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The Responsible Entity and rights to claim costs from scheme assets

A Responsible Entity (RE) of a managed investment scheme is subject to legal obligations in Chapter 5C of the Corporations Act 2001 (Cth). The provisions in 5C include a right for the RE to claim costs from scheme assets. In this article we provide an overview of some key considerations for REs before seeking to claim costs from scheme assets.

To be more specific an RE has a right to be paid fees and to be indemnified for expenses or liabilities from scheme assets, providing those rights are documented in the scheme’s constitution. A key requirement however is that the right must only be available in relation to the proper performance of the RE’s duties (s.601GA(2)).

On face value this may appear to be reasonably straight forward, however the question of whether a claim for costs satisfies the obligations, requires careful examination as there may be significant consequences for an RE that makes a claim from scheme assets improperly. Some of the key considerations include:

  • How the RE’s rights are documented in the constitution. This includes the level of certainty in which the day to day activities for which expenses or costs are recoverable have been drafted. A common approach is for constitutions to contain lengthy, broadly stated categories of costs that an RE is entitled to claim, effectively providing “catch all” provisions. It is important that careful examination is undertaken on a regular basis to ensure the provisions remain appropriate, as the approach may overlook the nuances of day to day operations and responsibilities of an RE that may evolve over time. This may require a reconciliation of the actual activities undertaken by the RE against those categories, as there is a degree of risk associated with ambiguity in the drafting.
  • The RE’s rights to costs as they are documented in the constitution should be considered as compared against disclosures provided to members/investors of the scheme. It is important that there is consistency between the constitution and the Product Disclosure Statement as this will influence what the RE may be able to claim from scheme assets.
  • Consideration must be had as to what constitutes the RE’s duties, as distinct from the RE’s rights. This will turn on how the RE’s duties (in the context of its rights to claim costs) have been documented, compared against the categories of costs that can be claimed. If a right is inconsistent with a duty, it is likely to be more difficult to prove that the right to recover an expense was in the proper performance of a duty.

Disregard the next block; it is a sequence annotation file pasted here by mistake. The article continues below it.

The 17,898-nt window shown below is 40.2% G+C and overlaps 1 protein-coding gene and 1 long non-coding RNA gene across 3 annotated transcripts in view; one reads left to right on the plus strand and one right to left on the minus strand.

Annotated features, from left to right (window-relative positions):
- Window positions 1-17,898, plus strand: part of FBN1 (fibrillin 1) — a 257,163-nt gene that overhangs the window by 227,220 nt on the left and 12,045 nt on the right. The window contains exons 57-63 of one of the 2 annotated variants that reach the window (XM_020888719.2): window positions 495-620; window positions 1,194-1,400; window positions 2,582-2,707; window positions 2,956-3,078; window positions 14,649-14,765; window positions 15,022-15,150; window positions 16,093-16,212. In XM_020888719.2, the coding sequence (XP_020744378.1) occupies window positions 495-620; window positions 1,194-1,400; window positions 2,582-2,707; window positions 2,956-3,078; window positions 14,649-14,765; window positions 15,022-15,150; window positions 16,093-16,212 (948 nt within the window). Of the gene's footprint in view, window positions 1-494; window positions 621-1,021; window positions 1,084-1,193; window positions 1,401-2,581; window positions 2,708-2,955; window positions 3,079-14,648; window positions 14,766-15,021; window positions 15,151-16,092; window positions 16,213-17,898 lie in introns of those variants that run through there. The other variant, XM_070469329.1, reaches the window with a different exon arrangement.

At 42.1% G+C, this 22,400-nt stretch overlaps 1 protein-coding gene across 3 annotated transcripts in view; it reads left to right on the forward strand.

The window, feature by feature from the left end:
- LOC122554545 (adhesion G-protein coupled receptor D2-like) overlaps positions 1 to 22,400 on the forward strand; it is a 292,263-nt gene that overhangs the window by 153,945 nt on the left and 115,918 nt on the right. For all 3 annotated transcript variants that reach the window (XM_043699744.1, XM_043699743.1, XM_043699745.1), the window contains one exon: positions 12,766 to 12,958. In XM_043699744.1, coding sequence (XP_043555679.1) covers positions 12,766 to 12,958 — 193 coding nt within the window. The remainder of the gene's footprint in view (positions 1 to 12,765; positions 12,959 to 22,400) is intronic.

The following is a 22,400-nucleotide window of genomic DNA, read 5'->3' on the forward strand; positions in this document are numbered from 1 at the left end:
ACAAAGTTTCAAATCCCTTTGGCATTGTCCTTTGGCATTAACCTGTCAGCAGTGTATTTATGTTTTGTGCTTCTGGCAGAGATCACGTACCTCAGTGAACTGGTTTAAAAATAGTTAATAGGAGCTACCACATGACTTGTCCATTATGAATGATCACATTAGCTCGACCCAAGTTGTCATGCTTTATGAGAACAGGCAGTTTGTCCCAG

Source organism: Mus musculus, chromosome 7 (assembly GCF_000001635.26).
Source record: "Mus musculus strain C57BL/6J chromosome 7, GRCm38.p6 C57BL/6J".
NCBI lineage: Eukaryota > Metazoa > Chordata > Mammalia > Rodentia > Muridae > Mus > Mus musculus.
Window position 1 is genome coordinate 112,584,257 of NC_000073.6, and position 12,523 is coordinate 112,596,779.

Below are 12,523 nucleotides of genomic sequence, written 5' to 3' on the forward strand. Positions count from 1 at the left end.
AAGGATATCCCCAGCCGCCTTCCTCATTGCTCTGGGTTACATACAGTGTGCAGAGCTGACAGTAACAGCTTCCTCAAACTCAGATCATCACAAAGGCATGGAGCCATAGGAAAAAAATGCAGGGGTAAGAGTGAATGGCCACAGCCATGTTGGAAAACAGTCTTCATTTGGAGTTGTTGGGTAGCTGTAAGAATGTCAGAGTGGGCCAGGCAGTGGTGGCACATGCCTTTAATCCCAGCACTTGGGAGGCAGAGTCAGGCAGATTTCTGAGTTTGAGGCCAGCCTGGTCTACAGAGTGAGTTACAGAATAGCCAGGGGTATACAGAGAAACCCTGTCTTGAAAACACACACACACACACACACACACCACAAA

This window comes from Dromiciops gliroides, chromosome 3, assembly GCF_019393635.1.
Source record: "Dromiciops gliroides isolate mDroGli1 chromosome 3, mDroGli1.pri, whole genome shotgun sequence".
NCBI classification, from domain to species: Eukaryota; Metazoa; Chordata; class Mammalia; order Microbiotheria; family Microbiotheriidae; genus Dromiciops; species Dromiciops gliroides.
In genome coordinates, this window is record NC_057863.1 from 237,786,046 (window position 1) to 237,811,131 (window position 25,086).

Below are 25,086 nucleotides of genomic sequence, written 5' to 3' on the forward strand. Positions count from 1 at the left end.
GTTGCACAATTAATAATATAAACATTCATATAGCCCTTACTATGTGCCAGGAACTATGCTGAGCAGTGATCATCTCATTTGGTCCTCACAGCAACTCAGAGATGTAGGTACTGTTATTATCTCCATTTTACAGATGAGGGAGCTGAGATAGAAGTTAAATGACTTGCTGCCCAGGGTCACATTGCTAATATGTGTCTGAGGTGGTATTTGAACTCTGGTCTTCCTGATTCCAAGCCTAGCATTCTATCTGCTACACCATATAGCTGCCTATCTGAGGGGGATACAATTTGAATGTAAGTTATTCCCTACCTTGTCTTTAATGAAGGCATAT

• The question of what constitutes proper performance must be determined having regard to the interpretation of the courts. This question must be considered on a case by case basis as it requires careful consideration of the type of cost being claimed.
  • There is a distinction to be drawn between the circumstances in which an RE can claim amounts as fees vs expenses and liabilities, with differing approaches for each. It is important that clear categorisation of fees vs expenses is reflected in the scheme documentation, disclosure documents and invoices to avoid a dispute.
  • It is of paramount importance that the duties of an RE are considered in the context of outsourcing arrangements in place to ensure that costs remain recoverable.

As the saying goes, it isn’t a problem until it is a problem. A consequence of failing to meet the obligation in s.601GA(2) is that an RE may be liable for those costs found to be improperly claimed from scheme assets. The legal process associated with how an RE may end up in such a position is a separate consideration.

Cowell Clarke can assist you with any concerns or queries you may have regarding your managed investment scheme. Contact us and someone from our Financial Services team will be able to assist you.

This publication has been prepared for general guidance on matters of interest only and does not constitute professional legal advice. You should not act upon the information contained in this publication without obtaining specific professional legal advice. No representation or warranty (express or implied) is given as to the accuracy or completeness of the information contained in this publication and to the extent permitted by law, Cowell Clarke does not accept or assume any liability, responsibility or duty of care for any consequences of you or anyone else acting or refraining to act in relation on the information contained in this publication or for any decision based on it.

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